The limits of Iowa City’s support for “progressive” and “diversity” are reached at the exact point when a student runs for the city council.
— John Deeth (@johndeeth) October 20, 2017
I’m not ready yet to write about Iowa City’s District B race. That may be a while yet.
But after three days I have a few thoughts on other races.
I had a smooth Election Day at work and the only real surprise professionally was a failed stealth write-in effort in Solon.
Mazahir Salih’s win is a big, big deal. It’s a big deal on the national or even world scale as she becomes, more than likely, the first Sudanese-American woman to win an election in the United States.
It’s a big deal locally. Her win doesn’t flip the council like the Core Four 2015 sweep did. It solidifies the previous 5-2 progressive council majority into a 6 to 1 majority. And going from Terry Dickens to Mazahir Salih is the biggest single seat shift maybe ever or at least since since Amy Correia replaced Ernie Lehman.
I don’t want to seem less excited than I should be. I was excited, several weeks ago. This race was over a long time ago, and the thrill’s immediacy has worn off for me. Salih was strong enough that she essentially cleared the field.
The old guard Chamber of Commerce faction made the weirdest move possible in quietly recruiting Angela Winnike and then letting her run of the strangest non-campaigns ever. Had they simply let the at large race go entirely, Salih and Kingsley Botchway could have coasted, but with token opposition they worked hard and potentially helped District B candidate Ryan Hall.
And again, I am REALLY really not ready to write about that yet.
In landslides this big it’s hard to read anything into result patterns. Winnike’s distant last everywhere numbers vary so little by precinct from her 19% overall total that it’s hard to ID any “hot spot.” Salih finished just 64 votes behind Kingsley Botchway for first place, with rarely more than a handful of votes separating them in each precinct. Both got about 5600 votes, and based on precinct totals it appears that only 300 or so people voted for one but not the other.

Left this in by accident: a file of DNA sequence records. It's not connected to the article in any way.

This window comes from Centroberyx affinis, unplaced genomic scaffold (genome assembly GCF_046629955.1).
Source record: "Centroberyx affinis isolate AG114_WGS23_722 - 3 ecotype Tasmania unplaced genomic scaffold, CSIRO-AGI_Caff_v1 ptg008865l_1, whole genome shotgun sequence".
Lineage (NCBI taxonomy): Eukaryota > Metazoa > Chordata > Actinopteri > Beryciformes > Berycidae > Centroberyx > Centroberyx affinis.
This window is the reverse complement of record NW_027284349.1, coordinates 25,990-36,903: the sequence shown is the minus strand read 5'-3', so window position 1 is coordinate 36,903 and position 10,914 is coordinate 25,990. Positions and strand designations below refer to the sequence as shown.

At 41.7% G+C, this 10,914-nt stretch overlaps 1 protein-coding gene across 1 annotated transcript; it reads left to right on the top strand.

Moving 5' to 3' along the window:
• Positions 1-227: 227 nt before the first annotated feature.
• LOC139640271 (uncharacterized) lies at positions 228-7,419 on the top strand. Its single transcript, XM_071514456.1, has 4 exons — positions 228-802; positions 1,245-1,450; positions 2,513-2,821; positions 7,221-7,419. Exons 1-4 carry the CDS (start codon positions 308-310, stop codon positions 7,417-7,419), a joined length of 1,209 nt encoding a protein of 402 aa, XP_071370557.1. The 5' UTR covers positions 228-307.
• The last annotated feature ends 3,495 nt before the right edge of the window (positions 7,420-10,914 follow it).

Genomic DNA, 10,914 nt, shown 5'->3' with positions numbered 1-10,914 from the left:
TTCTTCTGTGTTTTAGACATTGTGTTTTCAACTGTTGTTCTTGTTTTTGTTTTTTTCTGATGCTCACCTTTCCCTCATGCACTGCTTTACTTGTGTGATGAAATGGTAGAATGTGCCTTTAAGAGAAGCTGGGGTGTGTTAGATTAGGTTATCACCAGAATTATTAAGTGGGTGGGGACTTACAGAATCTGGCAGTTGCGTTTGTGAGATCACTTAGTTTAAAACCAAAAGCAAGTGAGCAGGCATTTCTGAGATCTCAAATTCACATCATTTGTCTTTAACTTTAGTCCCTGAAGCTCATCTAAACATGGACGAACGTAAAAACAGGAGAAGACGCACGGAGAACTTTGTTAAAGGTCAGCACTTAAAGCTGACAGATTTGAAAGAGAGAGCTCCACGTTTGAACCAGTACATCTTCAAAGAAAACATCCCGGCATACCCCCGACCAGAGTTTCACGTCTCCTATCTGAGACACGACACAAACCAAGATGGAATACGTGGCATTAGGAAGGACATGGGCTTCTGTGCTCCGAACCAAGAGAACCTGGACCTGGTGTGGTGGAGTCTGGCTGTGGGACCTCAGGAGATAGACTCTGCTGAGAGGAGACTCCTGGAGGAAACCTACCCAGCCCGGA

The Coralville result is actually more interesting. Even though the self-labeled “progressive” candidates lost, the new council is much more liberal than the old, in a way that most Iowa City people don’t get.
Prior to the election the center of gravity on the Coralville council was Tom Gill and Laurie Goodrich, moderates both just re-elected Tuesday, and the retiring Bill Hoeft. It was and always had been kind of a businessy body.
Now, the newly elected Meghann Foster makes up a council majority with the two holdover members, Mitch Gross and Jill Dodds, and this new majority is a mainstream Democrat kind of majority that’s far less tone-deaf on, say, affordable housing than Gill and Goodrich. This is the most progressive the Coralville council has ever been and is a big leap forward. It’s also, as Foster pointed out to me, the first ever female majority Coralville council (Iowa City had a female majority in 2006-07).
Foster finished in a solid first place with 74%, drawing support from both the business side and the liberal side. Cindy Riley in fourth place in the top-three-win election was trying for a similar appeal but got lost in the shuffle.
The “progressives,” Elizabeth Dinschel and Miriam Timmer-Hackert, were in fifth and sixth place with 25% of the vote and nearly identical totals, just three votes apart.
A loss that big can’t be chalked up to “lack of support from key Democrats” or questionable yard sign placement by their opponents, both charges that flew on social media in the final days. Much was made of Goodrich’s GOP affiliation (Gill is a DINO) but in the context of the 2013 “Koch Brothers” Coralville election in which she won her first term, she was the moderate choice against a radical conservative slate.
A 25% total indicates that either the message didn’t get through or that it was heard and rejected, and reflects a fundamental mis-read of the Coralville city election voters. Timmer-Hackert and Dinschel challenged things and made some good points – that fell on deaf ears. Hey, I like the idea of walkable communities, too, but car culture is deeply, deeply embedded in Coralville, and people who care about walkable communities around here deal with that by… not living in Coralville and thus not voting in Coralville.
Imad Youssif was, well, on the ballot, and based on my work interactions with him I have a feeling he’s going to become a perennial Some Dude candidate for stuff for a while.